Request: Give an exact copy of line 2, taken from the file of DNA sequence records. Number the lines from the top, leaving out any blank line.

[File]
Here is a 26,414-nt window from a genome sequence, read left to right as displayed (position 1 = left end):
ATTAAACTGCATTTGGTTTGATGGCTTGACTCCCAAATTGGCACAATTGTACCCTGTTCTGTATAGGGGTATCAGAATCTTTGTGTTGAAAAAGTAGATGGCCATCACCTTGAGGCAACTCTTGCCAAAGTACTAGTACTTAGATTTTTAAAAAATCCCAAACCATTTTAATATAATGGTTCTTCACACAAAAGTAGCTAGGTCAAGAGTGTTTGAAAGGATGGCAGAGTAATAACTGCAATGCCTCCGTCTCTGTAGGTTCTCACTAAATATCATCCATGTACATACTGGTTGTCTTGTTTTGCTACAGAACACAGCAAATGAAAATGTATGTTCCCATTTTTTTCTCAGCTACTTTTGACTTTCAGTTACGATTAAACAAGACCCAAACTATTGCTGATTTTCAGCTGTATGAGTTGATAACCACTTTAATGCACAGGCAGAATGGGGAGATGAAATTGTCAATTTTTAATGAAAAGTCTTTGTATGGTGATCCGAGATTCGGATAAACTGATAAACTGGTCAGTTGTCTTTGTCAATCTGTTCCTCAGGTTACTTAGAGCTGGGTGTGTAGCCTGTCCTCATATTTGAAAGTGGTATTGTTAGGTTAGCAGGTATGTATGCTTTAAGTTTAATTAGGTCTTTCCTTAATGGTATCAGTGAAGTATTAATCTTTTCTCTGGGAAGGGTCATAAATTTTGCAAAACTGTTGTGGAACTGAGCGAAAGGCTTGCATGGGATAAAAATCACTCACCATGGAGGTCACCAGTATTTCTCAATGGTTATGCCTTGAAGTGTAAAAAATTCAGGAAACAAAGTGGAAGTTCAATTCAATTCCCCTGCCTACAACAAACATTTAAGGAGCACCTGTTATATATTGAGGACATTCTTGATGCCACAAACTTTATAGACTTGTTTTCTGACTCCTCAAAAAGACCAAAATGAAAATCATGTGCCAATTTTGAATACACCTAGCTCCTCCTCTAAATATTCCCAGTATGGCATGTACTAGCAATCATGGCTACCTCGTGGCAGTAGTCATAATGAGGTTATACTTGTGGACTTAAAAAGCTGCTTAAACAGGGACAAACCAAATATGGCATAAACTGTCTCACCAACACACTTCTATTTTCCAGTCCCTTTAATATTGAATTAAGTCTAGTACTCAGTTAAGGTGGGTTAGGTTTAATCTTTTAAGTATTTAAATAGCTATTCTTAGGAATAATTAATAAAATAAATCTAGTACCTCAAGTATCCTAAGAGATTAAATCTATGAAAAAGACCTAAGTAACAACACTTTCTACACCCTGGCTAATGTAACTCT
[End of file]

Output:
ATTAAACTGCATTTGGTTTGATGGCTTGACTCCCAAATTGGCACAATTGTACCCTGTTCTGTATAGGGGTATCAGAATCTTTGTGTTGAAAAAGTAGATGGCCATCACCTTGAGGCAACTCTTGCCAAAGTACTAGTACTTAGATTTTTAAAAAATCCCAAACCATTTTAATATAATGGTTCTTCACACAAAAGTAGCTAGGTCAAGAGTGTTTGAAAGGATGGCAGAGTAATAACTGCAATGCCTCCGTCTCTGTAGGTTCTCACTAAATATCATCCATGTACATACTGGTTGTCTTGTTTTGCTACAGAACACAGCAAATGAAAATGTATGTTCCCATTTTTTTCTCAGCTACTTTTGACTTTCAGTTACGATTAAACAAGACCCAAACTATTGCTGATTTTCAGCTGTATGAGTTGATAACCACTTTAATGCACAGGCAGAATGGGGAGATGAAATTGTCAATTTTTAATGAAAAGTCTTTGTATGGTGATCCGAGATTCGGATAAACTGATAAACTGGTCAGTTGTCTTTGTCAATCTGTTCCTCAGGTTACTTAGAGCTGGGTGTGTAGCCTGTCCTCATATTTGAAAGTGGTATTGTTAGGTTAGCAGGTATGTATGCTTTAAGTTTAATTAGGTCTTTCCTTAATGGTATCAGTGAAGTATTAATCTTTTCTCTGGGAAGGGTCATAAATTTTGCAAAACTGTTGTGGAACTGAGCGAAAGGCTTGCATGGGATAAAAATCACTCACCATGGAGGTCACCAGTATTTCTCAATGGTTATGCCTTGAAGTGTAAAAAATTCAGGAAACAAAGTGGAAGTTCAATTCAATTCCCCTGCCTACAACAAACATTTAAGGAGCACCTGTTATATATTGAGGACATTCTTGATGCCACAAACTTTATAGACTTGTTTTCTGACTCCTCAAAAAGACCAAAATGAAAATCATGTGCCAATTTTGAATACACCTAGCTCCTCCTCTAAATATTCCCAGTATGGCATGTACTAGCAATCATGGCTACCTCGTGGCAGTAGTCATAATGAGGTTATACTTGTGGACTTAAAAAGCTGCTTAAACAGGGACAAACCAAATATGGCATAAACTGTCTCACCAACACACTTCTATTTTCCAGTCCCTTTAATATTGAATTAAGTCTAGTACTCAGTTAAGGTGGGTTAGGTTTAATCTTTTAAGTATTTAAATAGCTATTCTTAGGAATAATTAATAAAATAAATCTAGTACCTCAAGTATCCTAAGAGATTAAATCTATGAAAAAGACCTAAGTAACAACACTTTCTACACCCTGGCTAATGTAACTCT